The Uganda National Examinations Board (UNEB) and Uganda National Council For Higher Education (UNCHE) have lately taken the battering following the eviction from Parliament of over a dozen MPs for lack of required academic qualifications.
But some observers have suggested that the evictions are part of a deeper political malaise caused by the unwillingness of the elite to participate in the political governance of the country thereby leaving the field to characters with questionable credentials and inadequate academic qualifications.
City lawyer Ladislaus Rwakafuzi told The Sunrise that Uganda’s politics has sank to such a low level that any serious members of the public who joins it does so at the risk of his or her dignity.
“The political terrain seems warped in such a way that the common man is demanding things such as mandatory attending of burial ceremonies and other social functions in exchange for votes which self respecting people find both unpalatable and uncomfortable, ” Rwakafuzi said.
“They (referring to the electorate) are not talking about any political agendas, ” he added.
In addition, Rwakafuzi argues that Uganda’s politics has become so commercialized to the extent that the elite find the cost of participating in it too high to afford.
But NRM Deputy Spokesperson, who also doubles as the Uganda Media Center Executive Director Ofwono Opondo, instead blames the scenario on the law which was introduced by members of the 7th parliament barring Civil servants from running for elective offices before they resign their jobs.
“Imagine a Permanent Sectary of any ministry resigning his job to join the race for a parliamentary seat or even the presidency itself for example. It is similar to pressing a self destruction button because in the event that one loses the election, he or she is automatically rendered jobless immediately,” Ofwono says.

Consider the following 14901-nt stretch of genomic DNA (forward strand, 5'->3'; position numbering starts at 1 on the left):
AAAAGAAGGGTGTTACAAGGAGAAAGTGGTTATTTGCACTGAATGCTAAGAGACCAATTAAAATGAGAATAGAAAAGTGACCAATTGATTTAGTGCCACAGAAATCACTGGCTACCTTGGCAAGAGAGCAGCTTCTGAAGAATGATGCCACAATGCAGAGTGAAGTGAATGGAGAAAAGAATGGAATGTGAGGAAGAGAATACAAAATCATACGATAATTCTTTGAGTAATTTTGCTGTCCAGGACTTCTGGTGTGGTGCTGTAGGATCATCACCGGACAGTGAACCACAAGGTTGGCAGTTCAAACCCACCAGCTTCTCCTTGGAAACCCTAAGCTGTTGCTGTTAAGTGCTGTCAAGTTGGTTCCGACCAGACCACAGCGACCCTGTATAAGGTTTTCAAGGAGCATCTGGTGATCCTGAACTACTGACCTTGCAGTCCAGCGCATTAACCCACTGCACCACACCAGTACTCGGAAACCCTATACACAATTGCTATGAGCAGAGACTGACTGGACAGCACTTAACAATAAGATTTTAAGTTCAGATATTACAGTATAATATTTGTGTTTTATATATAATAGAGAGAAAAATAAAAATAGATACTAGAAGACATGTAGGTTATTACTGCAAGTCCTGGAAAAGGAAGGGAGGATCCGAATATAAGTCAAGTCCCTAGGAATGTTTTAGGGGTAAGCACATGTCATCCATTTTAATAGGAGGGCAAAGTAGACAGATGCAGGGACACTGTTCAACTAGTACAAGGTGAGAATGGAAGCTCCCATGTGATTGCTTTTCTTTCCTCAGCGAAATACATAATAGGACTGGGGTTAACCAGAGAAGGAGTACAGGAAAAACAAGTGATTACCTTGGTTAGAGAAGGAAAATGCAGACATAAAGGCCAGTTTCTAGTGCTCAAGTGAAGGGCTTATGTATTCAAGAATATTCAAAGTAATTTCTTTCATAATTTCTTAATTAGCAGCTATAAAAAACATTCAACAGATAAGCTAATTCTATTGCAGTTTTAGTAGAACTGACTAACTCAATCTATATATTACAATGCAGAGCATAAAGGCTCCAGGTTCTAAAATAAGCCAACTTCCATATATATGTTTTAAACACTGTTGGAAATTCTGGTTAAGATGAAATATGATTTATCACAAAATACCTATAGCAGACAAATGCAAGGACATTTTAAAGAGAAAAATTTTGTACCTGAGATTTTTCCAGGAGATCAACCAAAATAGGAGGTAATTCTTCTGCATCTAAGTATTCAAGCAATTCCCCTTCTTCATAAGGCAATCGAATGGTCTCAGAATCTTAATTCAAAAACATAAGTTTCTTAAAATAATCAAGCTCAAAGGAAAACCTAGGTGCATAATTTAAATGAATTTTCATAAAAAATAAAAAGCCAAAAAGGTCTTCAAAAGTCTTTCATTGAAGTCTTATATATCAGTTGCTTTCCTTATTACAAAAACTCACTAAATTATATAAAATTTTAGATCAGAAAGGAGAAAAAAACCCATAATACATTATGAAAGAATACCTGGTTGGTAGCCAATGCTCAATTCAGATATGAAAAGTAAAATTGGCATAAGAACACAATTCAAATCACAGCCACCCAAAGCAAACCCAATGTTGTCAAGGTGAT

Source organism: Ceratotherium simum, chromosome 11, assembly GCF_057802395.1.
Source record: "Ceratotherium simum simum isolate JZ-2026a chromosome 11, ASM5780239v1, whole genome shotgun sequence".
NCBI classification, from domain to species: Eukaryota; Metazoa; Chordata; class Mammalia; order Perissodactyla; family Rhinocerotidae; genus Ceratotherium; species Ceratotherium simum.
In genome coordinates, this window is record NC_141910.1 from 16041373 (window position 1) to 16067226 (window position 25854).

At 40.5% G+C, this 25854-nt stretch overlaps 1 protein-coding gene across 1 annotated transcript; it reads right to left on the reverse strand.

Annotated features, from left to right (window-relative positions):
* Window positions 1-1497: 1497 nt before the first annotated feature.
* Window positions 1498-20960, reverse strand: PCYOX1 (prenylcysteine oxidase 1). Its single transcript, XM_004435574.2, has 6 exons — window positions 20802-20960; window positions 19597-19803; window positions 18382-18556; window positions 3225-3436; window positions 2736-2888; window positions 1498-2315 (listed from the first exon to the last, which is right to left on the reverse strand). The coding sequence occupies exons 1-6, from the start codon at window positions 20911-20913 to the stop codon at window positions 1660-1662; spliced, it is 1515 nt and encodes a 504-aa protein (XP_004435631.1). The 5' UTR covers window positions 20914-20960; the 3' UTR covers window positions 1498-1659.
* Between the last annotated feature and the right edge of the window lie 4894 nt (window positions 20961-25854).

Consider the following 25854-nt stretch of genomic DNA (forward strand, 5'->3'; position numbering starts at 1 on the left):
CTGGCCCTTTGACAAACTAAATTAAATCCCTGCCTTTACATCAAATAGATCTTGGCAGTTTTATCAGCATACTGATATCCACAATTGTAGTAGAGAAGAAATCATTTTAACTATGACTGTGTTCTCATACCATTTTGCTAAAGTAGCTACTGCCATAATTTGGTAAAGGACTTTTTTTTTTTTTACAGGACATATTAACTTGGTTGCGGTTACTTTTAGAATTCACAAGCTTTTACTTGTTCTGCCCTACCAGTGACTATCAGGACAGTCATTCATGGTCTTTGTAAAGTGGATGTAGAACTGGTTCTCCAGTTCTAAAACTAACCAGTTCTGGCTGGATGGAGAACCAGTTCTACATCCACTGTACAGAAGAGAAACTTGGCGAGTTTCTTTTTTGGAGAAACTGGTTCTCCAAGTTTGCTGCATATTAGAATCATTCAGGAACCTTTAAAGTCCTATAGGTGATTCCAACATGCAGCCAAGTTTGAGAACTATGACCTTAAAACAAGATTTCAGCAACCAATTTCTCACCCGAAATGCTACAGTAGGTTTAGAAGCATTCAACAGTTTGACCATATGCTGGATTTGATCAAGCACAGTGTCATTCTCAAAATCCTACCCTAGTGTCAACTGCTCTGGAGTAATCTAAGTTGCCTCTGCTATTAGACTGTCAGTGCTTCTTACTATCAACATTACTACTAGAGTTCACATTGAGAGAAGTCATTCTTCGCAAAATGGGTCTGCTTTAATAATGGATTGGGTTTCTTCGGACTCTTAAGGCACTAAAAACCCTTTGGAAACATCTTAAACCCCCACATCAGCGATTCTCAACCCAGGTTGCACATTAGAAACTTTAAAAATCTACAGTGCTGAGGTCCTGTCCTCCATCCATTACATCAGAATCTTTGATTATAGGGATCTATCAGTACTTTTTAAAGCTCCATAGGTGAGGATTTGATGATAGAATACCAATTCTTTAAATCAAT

Lambasting those who passed what a one Workers’ MP Dr. Sam Lonoke termed as one of the most controversial bills of its time, Ofwono Opondo regrets that they (7th Parliament MPs) “acted so selfishly” with a view to avoid facing tight competition from more credible candidates than themselves especially from the academia and the civil service as a way of increasing their re-election chances in the subsequent House.
Abdu Katuntu who is one of the longest serving MPs concurs with Opondo.
“Before that law came into force, it was a very fair game to very one and (it was) actually as inclusive as it should be. One only needed to just apply for a leave from his place of work to allow him or her participate in the electoral process at the end of which he or she would be allowed to resume his or her duties in case of a loss,”
“That is why it [politics] was not being approached as a do or die game the way it is today simply because whatever the outcome of the election, his or her employment status would not be affected whatsoever,” Katuntu argues further.
“But now one has to risk so much in order to abandon his or her decent job and venture into the unknown making it such a high price that not many people can afford.”
By the end of last month, the number of expelled MPs for lack academic papers had risen to 13, three of whom were from the ruling NRM party which has since vowed to facilitate appeals against their dismissal.
Workers’ MP Dr. Sam Lyomoki, one of the surviving MPs who featured in the 7th parliament told The Sunrise that the law was not in the best interest of Ugandans especially workers since it denies them the right to stand for elective offices.
“We opposed that bill from the time it appeared on the floor of parliament telling our colleagues that if passed into law, it would deny our constituents (workers) their right to stand for elective offices in the land but we were unfortunately defeated!” Lyomoki narrates.